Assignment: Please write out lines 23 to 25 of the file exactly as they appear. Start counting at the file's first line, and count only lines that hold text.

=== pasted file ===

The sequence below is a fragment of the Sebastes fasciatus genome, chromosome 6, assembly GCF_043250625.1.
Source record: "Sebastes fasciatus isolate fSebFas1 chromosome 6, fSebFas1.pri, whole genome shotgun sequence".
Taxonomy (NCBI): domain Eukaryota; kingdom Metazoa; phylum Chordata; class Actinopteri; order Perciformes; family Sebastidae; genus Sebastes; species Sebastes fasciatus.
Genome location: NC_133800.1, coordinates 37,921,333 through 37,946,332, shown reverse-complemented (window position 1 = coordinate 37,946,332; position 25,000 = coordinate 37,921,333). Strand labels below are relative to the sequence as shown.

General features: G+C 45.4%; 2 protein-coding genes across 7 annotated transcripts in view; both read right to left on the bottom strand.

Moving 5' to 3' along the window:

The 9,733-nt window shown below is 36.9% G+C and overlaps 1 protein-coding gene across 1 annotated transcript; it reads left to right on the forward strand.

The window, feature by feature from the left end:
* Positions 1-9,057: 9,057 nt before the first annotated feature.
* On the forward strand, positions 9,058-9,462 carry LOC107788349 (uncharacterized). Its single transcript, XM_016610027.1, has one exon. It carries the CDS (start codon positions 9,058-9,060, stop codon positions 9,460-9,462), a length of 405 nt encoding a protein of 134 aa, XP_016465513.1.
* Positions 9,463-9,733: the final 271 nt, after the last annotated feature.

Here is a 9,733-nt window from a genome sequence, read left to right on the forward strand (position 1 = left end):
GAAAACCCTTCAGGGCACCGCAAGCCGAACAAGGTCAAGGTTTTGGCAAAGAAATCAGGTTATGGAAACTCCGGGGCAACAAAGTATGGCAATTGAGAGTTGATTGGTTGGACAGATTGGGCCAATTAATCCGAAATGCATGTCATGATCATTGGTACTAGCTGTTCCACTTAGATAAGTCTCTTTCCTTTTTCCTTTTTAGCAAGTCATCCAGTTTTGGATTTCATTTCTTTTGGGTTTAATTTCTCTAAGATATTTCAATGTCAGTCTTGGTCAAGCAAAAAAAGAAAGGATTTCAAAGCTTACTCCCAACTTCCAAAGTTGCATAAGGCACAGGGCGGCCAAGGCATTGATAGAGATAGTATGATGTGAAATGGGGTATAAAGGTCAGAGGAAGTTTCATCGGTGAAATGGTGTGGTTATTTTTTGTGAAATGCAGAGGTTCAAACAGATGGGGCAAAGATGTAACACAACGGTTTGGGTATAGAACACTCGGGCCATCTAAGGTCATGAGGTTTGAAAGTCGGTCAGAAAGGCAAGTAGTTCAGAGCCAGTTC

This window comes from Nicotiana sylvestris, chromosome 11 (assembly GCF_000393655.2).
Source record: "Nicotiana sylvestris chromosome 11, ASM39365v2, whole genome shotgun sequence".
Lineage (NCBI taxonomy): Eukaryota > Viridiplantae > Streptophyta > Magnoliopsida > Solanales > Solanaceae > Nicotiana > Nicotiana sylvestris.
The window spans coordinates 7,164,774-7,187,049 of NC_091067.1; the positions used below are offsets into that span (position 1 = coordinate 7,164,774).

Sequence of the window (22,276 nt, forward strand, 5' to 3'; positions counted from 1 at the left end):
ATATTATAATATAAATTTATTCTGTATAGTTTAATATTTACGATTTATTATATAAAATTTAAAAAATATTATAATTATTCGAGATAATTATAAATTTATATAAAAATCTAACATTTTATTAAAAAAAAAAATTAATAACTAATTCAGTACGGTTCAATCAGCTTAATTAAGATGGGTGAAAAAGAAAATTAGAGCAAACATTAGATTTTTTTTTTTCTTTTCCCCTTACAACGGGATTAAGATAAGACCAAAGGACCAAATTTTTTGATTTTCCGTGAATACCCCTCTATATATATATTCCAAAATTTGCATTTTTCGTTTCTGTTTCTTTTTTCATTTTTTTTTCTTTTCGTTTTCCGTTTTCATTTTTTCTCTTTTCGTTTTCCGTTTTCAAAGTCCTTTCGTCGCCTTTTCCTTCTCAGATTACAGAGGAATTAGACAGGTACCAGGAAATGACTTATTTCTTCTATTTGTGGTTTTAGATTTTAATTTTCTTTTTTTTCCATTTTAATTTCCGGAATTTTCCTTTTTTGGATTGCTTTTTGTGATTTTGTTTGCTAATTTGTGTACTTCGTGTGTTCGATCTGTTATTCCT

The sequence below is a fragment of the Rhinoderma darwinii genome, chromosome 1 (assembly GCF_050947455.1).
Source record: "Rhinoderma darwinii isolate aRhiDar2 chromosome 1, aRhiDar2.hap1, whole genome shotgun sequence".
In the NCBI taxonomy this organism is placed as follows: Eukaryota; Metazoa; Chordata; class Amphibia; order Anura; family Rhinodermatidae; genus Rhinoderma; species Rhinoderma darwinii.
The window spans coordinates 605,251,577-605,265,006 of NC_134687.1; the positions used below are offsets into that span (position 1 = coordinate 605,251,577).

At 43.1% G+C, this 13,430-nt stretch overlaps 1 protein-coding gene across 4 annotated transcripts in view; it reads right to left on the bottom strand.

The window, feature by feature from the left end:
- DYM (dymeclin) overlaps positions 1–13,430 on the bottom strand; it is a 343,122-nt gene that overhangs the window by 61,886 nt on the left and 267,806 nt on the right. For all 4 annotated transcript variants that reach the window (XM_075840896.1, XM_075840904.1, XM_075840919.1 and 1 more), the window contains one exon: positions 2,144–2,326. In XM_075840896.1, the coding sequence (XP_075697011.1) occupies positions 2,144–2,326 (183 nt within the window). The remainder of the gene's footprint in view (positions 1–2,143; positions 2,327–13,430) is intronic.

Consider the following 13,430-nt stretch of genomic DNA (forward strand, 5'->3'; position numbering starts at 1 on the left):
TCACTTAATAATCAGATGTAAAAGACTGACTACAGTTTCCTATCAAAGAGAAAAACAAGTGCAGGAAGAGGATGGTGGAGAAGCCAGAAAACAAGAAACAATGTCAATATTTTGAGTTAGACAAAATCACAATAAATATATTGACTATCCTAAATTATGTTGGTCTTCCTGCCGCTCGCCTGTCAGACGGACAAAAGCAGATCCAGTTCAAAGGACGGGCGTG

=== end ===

The window spans coordinates 605,251,577-605,265,006 of NC_134687.1; the positions used below are offsets into that span (position 1 = coordinate 605,251,577).

At 43.1% G+C, this 13,430-nt stretch overlaps 1 protein-coding gene across 4 annotated transcripts in view; it reads right to left on the bottom strand.

The window, feature by feature from the left end: